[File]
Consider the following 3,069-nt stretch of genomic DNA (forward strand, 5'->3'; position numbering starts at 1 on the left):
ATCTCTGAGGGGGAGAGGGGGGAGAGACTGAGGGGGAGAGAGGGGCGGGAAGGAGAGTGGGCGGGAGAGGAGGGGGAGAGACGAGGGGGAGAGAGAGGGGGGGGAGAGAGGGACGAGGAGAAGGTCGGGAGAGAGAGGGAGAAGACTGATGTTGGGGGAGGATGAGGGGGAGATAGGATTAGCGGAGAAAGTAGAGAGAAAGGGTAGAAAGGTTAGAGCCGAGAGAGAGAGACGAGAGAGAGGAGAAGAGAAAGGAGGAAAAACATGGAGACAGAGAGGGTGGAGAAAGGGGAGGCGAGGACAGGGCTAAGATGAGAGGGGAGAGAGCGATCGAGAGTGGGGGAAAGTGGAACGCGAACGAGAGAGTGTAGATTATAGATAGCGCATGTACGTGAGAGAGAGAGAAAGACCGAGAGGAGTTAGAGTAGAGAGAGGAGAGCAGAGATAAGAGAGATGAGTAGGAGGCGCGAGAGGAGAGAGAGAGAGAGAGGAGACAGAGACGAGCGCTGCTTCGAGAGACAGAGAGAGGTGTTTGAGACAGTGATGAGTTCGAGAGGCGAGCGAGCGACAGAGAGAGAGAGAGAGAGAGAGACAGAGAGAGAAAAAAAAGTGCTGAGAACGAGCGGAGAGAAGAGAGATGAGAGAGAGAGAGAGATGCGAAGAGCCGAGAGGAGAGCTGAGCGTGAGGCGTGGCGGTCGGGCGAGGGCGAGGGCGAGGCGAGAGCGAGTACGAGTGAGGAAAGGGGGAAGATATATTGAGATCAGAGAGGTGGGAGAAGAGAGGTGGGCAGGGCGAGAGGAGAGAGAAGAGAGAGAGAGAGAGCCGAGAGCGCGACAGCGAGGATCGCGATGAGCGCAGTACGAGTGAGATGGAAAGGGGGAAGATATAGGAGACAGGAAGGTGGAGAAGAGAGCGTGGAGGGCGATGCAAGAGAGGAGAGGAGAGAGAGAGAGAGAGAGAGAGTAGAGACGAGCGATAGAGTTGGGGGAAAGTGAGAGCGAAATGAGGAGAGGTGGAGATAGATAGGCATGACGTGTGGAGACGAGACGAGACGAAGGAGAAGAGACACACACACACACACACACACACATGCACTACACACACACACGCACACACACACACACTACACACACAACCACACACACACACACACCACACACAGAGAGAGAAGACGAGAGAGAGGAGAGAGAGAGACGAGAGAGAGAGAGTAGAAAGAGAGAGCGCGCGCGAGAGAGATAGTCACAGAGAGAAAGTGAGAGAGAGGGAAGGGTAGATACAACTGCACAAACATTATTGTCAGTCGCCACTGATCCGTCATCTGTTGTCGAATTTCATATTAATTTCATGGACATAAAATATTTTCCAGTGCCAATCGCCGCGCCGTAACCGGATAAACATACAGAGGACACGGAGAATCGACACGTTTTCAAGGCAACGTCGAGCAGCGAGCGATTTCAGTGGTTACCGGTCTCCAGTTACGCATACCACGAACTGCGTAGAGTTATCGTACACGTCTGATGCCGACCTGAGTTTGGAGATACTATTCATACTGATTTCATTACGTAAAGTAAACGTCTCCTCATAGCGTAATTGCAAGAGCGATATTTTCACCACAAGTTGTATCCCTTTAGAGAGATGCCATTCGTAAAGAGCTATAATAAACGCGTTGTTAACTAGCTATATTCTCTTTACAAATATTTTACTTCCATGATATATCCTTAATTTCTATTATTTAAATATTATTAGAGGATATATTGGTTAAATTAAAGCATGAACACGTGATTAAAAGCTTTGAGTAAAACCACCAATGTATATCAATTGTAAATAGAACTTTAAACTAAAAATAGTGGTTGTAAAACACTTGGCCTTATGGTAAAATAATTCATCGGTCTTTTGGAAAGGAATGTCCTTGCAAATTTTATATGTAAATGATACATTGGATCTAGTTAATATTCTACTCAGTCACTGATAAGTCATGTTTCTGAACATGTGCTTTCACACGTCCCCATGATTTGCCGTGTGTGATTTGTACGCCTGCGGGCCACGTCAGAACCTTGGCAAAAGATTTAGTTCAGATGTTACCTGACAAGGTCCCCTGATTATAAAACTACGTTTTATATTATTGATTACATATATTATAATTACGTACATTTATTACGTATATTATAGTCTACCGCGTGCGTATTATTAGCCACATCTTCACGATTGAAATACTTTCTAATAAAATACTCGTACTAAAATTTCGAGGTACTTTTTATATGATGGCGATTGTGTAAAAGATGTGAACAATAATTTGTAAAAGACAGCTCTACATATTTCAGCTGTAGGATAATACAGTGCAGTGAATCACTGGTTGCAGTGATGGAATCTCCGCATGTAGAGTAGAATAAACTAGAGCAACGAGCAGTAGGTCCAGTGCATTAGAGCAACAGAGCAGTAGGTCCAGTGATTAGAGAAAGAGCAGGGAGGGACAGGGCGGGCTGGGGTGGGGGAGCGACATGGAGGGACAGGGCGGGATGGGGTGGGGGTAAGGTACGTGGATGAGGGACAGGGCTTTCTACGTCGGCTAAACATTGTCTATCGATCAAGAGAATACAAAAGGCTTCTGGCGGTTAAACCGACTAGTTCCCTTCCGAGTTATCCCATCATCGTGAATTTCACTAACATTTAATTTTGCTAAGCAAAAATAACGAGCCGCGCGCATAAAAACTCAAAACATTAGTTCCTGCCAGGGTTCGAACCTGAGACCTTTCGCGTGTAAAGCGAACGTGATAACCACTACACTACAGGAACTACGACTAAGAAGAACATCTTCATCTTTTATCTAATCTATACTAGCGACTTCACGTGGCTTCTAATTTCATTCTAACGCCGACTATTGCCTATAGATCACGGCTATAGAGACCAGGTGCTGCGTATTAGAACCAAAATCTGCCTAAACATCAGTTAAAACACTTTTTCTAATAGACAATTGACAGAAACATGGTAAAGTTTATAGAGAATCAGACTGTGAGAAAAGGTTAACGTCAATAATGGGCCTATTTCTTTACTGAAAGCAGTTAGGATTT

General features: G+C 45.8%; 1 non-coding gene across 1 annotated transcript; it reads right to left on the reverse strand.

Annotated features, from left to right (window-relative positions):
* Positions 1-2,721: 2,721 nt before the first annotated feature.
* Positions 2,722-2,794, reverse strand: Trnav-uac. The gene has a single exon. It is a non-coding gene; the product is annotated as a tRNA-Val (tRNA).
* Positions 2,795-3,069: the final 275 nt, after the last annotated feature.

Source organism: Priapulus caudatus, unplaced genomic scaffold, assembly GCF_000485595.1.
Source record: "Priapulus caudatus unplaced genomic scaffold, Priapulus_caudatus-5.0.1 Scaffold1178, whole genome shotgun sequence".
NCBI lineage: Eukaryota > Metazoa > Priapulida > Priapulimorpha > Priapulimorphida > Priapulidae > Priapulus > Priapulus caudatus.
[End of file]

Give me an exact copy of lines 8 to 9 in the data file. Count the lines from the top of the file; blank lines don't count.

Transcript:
Source organism: Priapulus caudatus, unplaced genomic scaffold, assembly GCF_000485595.1.
Source record: "Priapulus caudatus unplaced genomic scaffold, Priapulus_caudatus-5.0.1 Scaffold1178, whole genome shotgun sequence".